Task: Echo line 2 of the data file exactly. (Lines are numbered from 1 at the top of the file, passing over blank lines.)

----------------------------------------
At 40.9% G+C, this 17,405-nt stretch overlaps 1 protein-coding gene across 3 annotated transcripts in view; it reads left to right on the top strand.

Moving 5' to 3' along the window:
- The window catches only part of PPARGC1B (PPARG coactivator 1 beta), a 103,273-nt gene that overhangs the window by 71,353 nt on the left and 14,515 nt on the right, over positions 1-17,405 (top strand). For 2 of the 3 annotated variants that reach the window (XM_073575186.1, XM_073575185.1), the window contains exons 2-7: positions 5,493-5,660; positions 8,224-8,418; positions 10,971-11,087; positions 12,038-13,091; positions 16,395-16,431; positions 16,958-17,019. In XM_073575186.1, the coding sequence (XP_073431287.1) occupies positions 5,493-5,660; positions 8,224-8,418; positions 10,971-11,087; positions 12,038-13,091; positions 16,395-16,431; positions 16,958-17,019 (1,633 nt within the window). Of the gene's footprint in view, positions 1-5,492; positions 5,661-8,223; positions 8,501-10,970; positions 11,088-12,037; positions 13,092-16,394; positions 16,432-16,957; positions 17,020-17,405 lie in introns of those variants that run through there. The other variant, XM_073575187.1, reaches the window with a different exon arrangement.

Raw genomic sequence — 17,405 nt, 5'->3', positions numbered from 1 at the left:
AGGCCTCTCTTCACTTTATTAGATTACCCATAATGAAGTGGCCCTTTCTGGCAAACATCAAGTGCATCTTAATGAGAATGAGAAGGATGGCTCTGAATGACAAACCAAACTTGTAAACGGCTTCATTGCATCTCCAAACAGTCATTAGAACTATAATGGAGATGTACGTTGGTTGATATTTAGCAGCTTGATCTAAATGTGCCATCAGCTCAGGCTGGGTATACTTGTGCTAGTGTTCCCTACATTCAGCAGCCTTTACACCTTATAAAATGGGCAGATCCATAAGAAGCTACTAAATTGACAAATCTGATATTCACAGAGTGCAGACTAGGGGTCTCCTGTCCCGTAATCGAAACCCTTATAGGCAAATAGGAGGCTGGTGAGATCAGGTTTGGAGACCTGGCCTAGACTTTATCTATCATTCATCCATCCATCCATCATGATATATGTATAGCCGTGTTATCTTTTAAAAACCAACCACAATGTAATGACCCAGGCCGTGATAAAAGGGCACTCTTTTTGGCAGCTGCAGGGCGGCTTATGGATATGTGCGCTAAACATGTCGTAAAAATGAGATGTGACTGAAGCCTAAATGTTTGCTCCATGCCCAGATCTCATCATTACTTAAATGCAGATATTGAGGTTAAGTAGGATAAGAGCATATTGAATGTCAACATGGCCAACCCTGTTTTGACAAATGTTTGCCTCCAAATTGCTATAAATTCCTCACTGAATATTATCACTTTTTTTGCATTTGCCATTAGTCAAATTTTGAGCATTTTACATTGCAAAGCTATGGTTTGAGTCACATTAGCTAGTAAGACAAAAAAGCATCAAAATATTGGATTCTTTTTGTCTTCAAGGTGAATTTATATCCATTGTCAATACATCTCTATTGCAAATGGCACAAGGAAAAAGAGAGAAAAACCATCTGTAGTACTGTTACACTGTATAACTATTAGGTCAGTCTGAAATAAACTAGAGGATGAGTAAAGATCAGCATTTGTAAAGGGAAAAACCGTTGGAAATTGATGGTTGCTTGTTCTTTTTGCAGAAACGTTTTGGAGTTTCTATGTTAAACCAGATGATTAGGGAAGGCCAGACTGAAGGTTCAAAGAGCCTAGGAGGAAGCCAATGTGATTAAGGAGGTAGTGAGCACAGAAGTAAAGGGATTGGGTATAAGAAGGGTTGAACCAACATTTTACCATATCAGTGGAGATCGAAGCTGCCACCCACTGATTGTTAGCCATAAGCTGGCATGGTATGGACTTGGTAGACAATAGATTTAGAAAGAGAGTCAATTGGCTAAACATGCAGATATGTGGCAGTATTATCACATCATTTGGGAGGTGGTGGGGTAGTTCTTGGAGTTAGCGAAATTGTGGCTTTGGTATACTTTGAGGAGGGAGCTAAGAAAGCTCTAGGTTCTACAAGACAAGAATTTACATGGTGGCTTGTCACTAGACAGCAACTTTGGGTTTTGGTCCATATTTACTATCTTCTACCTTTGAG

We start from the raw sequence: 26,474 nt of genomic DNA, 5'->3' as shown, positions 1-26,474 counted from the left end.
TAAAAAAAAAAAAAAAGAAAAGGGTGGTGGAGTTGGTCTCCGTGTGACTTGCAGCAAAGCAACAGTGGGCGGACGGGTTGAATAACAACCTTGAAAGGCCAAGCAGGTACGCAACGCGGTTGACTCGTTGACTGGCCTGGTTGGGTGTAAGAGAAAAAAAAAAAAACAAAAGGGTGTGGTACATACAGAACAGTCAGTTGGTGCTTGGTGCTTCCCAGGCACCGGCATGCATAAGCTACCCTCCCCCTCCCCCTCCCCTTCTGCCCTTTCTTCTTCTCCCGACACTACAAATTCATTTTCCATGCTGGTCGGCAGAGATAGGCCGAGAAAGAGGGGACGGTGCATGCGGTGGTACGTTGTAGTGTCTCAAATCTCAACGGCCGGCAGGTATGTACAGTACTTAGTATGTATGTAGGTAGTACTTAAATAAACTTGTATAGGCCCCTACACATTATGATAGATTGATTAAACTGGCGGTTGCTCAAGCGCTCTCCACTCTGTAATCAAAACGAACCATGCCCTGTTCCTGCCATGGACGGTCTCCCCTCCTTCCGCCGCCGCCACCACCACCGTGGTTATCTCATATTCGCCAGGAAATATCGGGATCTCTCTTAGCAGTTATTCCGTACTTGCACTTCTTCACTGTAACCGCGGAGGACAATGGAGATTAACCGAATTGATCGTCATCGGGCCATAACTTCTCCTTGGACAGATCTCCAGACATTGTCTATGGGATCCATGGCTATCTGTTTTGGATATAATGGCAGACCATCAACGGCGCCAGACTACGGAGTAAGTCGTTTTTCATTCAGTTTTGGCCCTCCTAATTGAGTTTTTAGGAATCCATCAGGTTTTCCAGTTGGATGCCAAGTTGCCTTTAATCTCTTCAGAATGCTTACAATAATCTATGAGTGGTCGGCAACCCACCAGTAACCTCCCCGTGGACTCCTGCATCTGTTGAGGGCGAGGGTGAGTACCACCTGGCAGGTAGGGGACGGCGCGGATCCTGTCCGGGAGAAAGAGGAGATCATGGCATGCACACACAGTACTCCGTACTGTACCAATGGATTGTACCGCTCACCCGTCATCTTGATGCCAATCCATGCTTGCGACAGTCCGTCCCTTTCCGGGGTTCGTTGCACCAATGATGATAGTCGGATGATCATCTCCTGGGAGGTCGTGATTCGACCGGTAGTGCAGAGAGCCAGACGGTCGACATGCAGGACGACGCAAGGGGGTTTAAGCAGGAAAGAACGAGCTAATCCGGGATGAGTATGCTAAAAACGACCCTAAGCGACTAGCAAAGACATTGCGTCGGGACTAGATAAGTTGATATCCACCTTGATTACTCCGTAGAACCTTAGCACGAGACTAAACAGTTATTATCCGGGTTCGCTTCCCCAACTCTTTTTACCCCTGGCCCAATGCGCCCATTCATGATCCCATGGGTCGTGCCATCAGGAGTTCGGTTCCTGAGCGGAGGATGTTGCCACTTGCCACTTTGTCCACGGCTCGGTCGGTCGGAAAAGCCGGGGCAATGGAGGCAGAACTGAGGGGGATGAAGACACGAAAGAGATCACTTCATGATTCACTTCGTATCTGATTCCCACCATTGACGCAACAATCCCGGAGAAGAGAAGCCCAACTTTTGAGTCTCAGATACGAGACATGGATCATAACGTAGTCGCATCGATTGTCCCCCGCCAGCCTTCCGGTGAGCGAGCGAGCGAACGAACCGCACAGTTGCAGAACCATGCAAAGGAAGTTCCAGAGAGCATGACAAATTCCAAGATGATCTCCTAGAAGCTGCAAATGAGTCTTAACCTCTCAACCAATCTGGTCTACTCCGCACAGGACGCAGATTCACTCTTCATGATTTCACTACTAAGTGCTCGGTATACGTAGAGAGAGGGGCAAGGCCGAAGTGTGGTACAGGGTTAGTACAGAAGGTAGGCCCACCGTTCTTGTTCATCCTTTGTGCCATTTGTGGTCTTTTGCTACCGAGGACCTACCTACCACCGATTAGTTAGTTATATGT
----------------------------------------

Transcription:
Moving 5' to 3' along the window: